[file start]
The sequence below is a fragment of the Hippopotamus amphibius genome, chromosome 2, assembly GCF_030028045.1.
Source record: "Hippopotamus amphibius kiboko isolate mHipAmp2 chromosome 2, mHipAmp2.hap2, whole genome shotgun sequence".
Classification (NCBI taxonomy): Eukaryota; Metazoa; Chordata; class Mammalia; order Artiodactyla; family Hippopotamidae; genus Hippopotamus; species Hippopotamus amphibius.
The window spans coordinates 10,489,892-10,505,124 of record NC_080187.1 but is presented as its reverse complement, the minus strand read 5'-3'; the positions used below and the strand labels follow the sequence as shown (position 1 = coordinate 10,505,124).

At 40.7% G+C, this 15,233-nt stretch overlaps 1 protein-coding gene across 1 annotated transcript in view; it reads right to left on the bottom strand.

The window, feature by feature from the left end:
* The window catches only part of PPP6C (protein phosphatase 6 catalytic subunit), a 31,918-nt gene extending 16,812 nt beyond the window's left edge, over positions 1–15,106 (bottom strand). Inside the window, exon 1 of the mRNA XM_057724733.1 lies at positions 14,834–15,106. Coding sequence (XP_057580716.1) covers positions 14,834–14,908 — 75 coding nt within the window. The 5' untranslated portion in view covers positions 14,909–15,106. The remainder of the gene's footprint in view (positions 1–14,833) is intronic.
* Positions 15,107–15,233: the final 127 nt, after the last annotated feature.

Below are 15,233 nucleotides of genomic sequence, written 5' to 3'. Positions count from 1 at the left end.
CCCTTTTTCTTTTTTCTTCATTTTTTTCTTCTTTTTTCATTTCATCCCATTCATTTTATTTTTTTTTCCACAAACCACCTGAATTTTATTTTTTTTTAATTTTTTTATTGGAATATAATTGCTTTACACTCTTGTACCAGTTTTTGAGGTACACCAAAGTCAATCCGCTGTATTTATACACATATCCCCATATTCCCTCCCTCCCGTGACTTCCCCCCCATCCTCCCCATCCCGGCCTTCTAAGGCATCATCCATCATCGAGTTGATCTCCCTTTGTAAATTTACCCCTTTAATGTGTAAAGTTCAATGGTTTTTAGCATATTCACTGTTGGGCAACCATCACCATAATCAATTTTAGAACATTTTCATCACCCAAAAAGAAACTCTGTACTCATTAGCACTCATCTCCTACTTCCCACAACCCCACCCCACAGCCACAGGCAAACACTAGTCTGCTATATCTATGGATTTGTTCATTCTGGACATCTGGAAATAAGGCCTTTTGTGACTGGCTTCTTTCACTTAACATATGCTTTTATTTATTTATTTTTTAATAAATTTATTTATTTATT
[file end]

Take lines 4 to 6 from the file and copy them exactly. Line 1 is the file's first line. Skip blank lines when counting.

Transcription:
The window spans coordinates 10,489,892-10,505,124 of record NC_080187.1 but is presented as its reverse complement, the minus strand read 5'-3'; the positions used below and the strand labels follow the sequence as shown (position 1 = coordinate 10,505,124).

At 40.7% G+C, this 15,233-nt stretch overlaps 1 protein-coding gene across 1 annotated transcript in view; it reads right to left on the bottom strand.

The window, feature by feature from the left end: